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Tomcat Fury

Tomcat Fury Book Review

By Michael Benolkin

Date of Review November 2019 Title Tomcat Fury
Author Mike Guardia Publisher Magnum Books
Published 2019 ISBN 978-0999644331
Format 154 pages, softbound MSRP (USD) $29.95

Review

If you're as much of a fan of the F-14 Tomcat as I am, you no-doubt have a variety of references on your shelf, but few provide the first-hand perspective of the aircrews in combat as the latest title from author Mike Guardia, who tells the stories of key combat events in the F-14 Tomcat's history. There are few good Tomcat books out there that are produced by a good storyteller.

The author provides a good starting point with how the Tomcat was developed from the failed attempt by the Secretary of Defense Robert McNamara to force the Navy to fly the same aircraft as the U.S. Air Force - the F-111. The F-111B was the Navy's version of the TFX procurement, but it weighed in at more than five tons heavier than the Navy's heaviest carrier-based aircraft - the A-3 Skywarrior. During carrier evaluations, some swore that the 'nautical vark' left dents on the aft flight deck when the aircraft trapped aboard the boat. Once common sense prevailed, the F-111B was cancelled, but many of the expensive parts (including the TF30 engines, AWG-9 radar system, and the AIM-54 Phoenix) were incorporated into Grumman's solution - the F-14 Tomcat.

The title picks up key combat events throughout the Tomcat's career, including first-blood over the Gulf of Sidra in 1981, reconnaissance and deterrence actions in various theaters around the globe, Gulf of Sidra round 2 in 1989, and combat operations during Enduring Freedom and Iraqi Freedom, including the ejection, capture, and eventual release of one Tomcat crewman lost behind enemy lines.

In addition to the great insights and experiences that are described in each of the chapters covering the Tomcat's career with the U.S. Navy, there is also nice coverage of the Tomcat's service in Iran. Originally sold by the Nixon administration to the Imperial Iranian Air Force, the Shah wanted to force a halt to the regular overflight of reconnaissance MiG-25s over his country and the F-14 was the only aircraft capable of reaching the high-altitude, Mach 2.8 speed demon. By some coincidence, as soon as the F-14s became operational, the MiG-25 overflights suddenly stopped. With the revolution in Iran that established the Islamic Republic, the F-14s were eventually pressed into service and would become the only Tomcats to ever use the AIM-54 in anger against the Iraqi Air Force. You'll find first-hand perspectives in these stories as well.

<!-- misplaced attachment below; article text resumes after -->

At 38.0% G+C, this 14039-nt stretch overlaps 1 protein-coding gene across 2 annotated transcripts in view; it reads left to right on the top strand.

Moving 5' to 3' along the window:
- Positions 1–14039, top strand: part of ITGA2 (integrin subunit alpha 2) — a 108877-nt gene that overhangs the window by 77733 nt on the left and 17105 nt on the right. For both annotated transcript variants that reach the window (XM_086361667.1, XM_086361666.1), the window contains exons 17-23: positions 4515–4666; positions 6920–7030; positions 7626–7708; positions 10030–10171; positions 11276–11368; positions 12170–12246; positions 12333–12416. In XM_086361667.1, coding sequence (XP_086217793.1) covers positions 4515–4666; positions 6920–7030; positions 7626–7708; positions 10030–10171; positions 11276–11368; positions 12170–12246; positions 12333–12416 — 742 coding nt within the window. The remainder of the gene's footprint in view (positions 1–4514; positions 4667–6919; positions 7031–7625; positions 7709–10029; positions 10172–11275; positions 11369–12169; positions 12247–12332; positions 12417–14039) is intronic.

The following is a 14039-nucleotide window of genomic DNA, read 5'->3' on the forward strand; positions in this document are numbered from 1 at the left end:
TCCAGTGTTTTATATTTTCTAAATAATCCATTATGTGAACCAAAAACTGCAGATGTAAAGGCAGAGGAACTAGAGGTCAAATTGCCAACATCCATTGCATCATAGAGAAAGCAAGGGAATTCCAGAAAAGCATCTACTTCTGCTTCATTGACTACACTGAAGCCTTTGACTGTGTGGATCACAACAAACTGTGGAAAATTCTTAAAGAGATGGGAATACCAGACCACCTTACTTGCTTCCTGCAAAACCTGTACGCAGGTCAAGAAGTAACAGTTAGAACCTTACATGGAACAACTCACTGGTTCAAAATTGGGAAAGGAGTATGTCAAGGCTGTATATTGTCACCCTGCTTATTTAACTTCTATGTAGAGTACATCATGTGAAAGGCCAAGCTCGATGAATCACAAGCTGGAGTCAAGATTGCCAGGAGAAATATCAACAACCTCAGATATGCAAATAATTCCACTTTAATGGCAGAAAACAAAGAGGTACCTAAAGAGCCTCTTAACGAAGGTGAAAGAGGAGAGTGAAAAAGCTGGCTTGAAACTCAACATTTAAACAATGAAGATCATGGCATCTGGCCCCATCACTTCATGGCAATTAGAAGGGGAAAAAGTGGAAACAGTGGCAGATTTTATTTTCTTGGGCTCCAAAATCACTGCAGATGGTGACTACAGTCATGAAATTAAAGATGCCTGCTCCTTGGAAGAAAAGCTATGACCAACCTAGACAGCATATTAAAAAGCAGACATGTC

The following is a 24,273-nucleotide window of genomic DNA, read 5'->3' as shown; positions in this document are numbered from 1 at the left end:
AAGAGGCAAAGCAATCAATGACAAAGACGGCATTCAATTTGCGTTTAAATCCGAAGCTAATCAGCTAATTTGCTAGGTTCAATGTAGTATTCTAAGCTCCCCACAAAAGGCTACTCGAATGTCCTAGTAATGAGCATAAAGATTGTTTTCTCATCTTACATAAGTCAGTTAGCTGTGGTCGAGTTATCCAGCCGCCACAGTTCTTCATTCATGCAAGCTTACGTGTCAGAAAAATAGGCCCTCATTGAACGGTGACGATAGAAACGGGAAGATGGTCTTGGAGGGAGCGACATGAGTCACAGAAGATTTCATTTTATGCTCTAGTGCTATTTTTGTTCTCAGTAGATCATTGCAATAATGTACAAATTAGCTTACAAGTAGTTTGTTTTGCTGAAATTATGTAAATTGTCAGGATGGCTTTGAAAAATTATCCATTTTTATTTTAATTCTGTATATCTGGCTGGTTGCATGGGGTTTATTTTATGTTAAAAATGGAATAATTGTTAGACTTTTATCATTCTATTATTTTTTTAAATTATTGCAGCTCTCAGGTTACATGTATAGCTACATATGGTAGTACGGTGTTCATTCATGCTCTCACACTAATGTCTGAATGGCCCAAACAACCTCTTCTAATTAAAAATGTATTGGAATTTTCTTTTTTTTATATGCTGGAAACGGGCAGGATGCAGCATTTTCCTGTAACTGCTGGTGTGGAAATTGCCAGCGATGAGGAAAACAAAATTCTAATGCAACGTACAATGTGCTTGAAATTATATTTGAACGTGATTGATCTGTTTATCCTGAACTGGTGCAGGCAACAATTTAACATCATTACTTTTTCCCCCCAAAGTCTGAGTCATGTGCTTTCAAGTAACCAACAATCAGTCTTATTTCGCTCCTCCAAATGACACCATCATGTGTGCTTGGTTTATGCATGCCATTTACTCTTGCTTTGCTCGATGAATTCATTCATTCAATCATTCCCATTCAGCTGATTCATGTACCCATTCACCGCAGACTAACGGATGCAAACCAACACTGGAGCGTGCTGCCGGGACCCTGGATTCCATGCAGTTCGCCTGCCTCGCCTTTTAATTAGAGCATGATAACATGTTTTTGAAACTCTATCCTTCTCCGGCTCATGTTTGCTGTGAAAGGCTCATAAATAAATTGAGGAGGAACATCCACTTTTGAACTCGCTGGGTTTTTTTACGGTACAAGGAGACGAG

One minor point, the Tomcat's gun isn't an autocannon. The M61 Vulcan 20mm gun is technically a Gatling gun. But I digress...

There are a variety of books on the F-14 Tomcat, and while good technical/detail references are welcome, there's nothing like kicking back and reading some good action-packed books. A few books have even provided detailed after-action analyses of the Tomcat in combat, which again are handy, but reading such actions from the point of view of the crew is entertaining while remaining true to the events. This is one of of those titles that you'll pick up and won't be able to put down until the last aircraft is safely back on deck.

My sincere thanks to Mike Guardia for this review copy!

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